Limits of doctrine[edit]

The doctrine must be a matter of degree—that is, operate on a continuum. Consider the Second Circuit's ruling that the scène à faire for a movie about the South Bronx would need to feature drunks, prostitutes, vermin (rats, in the accused and copyrighted works), and derelict cars. The principle must have a limit, however, so that something is outside the scènes à faire doctrine for South Bronx movies. Perhaps, cockroaches, gangs, and muggings are also part of the South Bronx scène à faire, but further similarity such as the film having as characters "a slumlord with a heart of gold and a policeman who is a Zen Buddhist and lives in a garage" surely goes beyond the South Bronx scène à faire. There must be some expression possible even in a cliche-ridden genre."[3]


This was the case where the term was introduced, when the writer James M. Cain sued Universal Pictures, the scriptwriter and the director for copyright infringement in connection with the film When Tomorrow Comes. Cain claimed a scene in his book where two protagonists take refuge from a storm in a church had been copied in a scene depicting the same situation in the movie. Judge Leon Rene Yankwich ruled that there was no resemblance between the scenes in the book and the film other than incidental "scènes à faire", or natural similarities due to the situation.[6]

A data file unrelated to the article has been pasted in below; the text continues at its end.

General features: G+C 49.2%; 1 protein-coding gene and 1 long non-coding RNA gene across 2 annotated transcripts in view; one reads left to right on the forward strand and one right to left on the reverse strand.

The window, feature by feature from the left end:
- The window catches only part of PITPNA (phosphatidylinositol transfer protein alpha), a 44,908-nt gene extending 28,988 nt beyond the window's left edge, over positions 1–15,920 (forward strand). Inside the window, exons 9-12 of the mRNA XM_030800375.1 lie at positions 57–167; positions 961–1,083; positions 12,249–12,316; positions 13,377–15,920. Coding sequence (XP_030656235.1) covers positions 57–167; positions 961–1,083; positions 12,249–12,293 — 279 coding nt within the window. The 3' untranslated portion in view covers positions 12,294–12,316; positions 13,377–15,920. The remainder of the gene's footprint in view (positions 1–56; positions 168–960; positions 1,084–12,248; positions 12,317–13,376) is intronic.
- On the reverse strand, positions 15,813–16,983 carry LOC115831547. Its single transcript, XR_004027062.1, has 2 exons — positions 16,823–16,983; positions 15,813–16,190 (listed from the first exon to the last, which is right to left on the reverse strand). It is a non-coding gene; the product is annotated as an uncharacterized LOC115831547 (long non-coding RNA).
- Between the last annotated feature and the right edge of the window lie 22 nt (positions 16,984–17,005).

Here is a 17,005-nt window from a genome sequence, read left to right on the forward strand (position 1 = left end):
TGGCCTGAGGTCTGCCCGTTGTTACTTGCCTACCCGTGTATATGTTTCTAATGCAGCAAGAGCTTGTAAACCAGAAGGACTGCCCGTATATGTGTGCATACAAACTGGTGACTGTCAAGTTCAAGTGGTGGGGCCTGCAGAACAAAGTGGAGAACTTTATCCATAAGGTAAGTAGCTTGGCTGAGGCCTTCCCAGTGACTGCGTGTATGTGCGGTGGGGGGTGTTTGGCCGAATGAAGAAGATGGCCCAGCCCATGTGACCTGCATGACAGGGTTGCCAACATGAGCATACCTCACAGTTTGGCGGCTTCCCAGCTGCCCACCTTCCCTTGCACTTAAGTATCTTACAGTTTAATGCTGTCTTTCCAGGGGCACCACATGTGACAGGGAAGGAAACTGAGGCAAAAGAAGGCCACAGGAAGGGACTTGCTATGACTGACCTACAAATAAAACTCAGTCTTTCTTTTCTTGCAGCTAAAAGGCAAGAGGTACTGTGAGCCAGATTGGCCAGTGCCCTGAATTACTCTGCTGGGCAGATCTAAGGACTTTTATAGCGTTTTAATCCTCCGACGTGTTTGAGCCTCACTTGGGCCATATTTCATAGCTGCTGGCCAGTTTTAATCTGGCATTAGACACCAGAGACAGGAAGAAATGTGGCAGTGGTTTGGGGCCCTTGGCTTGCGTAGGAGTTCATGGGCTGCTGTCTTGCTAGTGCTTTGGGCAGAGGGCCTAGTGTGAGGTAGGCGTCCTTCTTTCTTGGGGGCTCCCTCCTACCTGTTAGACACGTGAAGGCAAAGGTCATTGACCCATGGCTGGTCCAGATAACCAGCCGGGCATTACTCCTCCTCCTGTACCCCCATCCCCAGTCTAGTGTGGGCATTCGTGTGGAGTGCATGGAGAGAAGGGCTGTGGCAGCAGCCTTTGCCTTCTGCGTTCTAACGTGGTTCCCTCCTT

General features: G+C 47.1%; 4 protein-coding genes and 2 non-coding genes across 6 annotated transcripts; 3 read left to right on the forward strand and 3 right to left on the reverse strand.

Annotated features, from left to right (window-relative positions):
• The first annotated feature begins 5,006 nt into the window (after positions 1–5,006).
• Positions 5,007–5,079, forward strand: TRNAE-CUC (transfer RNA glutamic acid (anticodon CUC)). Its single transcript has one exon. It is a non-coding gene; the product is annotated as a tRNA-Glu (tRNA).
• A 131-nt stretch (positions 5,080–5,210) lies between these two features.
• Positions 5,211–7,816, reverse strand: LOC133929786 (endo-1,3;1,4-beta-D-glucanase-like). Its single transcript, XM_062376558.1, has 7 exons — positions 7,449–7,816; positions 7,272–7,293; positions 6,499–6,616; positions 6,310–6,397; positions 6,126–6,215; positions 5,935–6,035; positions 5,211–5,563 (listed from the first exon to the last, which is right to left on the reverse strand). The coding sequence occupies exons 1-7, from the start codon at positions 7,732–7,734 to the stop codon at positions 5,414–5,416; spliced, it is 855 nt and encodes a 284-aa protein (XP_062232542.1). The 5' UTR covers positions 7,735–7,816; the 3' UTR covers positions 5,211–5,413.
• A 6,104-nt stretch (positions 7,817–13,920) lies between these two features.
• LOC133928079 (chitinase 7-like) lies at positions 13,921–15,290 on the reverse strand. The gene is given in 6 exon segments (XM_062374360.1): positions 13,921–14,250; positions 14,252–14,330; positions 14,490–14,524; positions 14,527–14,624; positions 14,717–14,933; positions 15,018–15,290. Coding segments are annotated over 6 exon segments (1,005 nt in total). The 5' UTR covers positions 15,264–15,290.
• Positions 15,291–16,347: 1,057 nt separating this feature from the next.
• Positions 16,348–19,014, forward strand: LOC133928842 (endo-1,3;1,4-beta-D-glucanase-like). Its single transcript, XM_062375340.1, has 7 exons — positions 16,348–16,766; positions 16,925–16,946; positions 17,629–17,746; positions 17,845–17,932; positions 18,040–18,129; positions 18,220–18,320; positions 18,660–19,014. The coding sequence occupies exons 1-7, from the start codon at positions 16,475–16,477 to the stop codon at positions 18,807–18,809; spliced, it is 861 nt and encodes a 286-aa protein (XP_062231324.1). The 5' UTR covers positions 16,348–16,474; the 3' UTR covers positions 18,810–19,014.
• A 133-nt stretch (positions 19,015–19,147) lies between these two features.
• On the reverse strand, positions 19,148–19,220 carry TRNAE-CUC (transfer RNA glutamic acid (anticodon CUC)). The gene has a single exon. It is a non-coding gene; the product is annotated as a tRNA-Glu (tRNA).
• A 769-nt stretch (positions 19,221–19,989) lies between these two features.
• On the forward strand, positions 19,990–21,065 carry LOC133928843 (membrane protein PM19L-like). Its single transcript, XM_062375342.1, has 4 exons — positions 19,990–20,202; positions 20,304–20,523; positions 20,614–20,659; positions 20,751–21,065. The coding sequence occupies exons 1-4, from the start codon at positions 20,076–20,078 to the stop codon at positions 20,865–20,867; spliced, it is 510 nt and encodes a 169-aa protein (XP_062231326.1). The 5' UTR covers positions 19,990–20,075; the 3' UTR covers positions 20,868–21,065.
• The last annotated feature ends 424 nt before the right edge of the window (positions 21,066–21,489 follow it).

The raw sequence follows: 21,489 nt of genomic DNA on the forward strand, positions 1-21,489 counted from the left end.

• Walker v. Time Life Films, Inc., 784 F.2d 44 (2d Cir. 1986)
After the release of the film Fort Apache, The Bronx, author Thomas Walker filed a lawsuit against one of the production companies, Time-Life Television Films (legal owner of the script), claiming that the producers infringed on his book Fort Apache (New York: Crowell, 1976. ISBN 0-690-01047-8). Among other things, Walker, the plaintiff, argued that: "both the book and the film begin with the murder of a black and a white policeman with a handgun at close range; both depict cockfights, drunks, stripped cars, prostitutes and rats; both feature as central characters third- or fourth-generation Irish policemen who live in Queens and frequently drink; both show disgruntled, demoralized police officers and unsuccessful foot chases of fleeing criminals." But the United States Court of Appeals for the Second Circuit ruled that these are stereotypical ideas, and that the United States copyright law does not protect concepts or ideas. The court ruling stated: "the book Fort Apache and the film Fort Apache: The Bronx were not substantially similar beyond [the] level of generalized or otherwise nonprotectible ideas, and thus [the] latter did not infringe copyright of [the] former."[7][8]